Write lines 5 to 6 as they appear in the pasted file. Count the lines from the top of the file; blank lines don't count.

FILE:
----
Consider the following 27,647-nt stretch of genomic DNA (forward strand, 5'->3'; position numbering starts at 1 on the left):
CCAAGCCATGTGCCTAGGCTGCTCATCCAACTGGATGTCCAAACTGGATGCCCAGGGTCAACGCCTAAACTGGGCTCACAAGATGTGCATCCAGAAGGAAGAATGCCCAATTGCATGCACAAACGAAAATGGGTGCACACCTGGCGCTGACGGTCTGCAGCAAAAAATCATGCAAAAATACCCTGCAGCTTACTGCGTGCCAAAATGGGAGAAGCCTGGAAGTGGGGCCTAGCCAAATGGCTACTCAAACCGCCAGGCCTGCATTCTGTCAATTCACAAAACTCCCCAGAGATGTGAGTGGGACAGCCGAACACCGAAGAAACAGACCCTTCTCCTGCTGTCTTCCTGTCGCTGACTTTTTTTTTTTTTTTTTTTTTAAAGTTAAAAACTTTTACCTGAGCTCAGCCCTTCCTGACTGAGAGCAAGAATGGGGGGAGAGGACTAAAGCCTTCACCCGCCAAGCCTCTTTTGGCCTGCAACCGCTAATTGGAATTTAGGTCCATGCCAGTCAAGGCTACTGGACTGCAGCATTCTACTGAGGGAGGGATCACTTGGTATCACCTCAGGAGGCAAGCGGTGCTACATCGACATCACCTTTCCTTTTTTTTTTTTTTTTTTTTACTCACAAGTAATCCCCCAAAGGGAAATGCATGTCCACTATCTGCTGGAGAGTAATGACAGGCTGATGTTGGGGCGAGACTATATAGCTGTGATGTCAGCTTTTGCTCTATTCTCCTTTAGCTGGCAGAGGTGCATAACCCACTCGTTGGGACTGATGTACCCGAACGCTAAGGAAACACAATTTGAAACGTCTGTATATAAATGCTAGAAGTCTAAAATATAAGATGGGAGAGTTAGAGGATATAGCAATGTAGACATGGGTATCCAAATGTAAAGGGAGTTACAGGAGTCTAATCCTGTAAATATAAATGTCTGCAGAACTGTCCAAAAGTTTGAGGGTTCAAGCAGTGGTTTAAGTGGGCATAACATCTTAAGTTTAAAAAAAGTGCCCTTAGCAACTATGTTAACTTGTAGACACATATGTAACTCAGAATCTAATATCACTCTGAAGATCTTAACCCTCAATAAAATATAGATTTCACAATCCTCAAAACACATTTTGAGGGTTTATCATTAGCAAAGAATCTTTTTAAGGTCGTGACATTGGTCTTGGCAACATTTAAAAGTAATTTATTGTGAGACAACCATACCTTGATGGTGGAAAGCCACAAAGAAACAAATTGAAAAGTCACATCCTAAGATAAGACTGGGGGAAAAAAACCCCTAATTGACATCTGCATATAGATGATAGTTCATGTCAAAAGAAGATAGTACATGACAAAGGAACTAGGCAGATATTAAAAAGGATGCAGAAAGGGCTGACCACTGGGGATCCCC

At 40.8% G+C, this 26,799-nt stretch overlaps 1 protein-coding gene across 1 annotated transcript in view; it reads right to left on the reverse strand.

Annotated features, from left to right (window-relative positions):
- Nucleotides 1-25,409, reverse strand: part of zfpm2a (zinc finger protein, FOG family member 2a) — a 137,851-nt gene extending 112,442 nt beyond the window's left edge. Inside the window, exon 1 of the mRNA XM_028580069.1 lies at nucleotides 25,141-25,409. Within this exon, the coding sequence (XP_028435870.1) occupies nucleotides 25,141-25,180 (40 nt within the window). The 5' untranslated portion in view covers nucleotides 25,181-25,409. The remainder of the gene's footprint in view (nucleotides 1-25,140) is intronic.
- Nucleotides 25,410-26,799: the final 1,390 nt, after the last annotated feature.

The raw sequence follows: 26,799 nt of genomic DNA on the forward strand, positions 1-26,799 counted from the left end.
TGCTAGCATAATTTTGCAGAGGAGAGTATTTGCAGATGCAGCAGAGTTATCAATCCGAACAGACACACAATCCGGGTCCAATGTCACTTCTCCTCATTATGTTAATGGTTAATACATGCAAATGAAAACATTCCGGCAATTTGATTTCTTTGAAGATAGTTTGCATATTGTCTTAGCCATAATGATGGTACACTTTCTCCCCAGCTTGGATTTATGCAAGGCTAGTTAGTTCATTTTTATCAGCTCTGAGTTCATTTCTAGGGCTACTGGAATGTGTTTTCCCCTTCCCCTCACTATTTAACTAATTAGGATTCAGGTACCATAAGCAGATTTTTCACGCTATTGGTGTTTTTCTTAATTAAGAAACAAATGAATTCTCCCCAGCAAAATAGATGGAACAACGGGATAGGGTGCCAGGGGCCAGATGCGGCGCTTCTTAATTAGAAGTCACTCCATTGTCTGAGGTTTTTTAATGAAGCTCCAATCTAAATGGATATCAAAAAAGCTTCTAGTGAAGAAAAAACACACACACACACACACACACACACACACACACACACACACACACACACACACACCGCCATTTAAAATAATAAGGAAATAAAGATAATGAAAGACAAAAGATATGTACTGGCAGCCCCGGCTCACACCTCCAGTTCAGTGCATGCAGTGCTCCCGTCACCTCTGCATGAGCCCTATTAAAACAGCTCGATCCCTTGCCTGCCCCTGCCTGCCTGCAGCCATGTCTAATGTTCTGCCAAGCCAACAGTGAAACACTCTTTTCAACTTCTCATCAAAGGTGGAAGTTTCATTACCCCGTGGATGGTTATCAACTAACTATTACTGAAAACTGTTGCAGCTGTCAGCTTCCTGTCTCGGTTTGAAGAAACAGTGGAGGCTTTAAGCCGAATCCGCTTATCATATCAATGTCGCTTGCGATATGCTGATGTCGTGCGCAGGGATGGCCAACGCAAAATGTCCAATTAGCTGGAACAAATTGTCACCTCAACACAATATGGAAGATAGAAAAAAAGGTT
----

- Nucleotides 1-25,409, reverse strand: part of zfpm2a (zinc finger protein, FOG family member 2a) — a 137,851-nt gene extending 112,442 nt beyond the window's left edge. Inside the window, exon 1 of the mRNA XM_028580069.1 lies at nucleotides 25,141-25,409. Within this exon, the coding sequence (XP_028435870.1) occupies nucleotides 25,141-25,180 (40 nt within the window). The 5' untranslated portion in view covers nucleotides 25,181-25,409. The remainder of the gene's footprint in view (nucleotides 1-25,140) is intronic.
- Nucleotides 25,410-26,799: the final 1,390 nt, after the last annotated feature.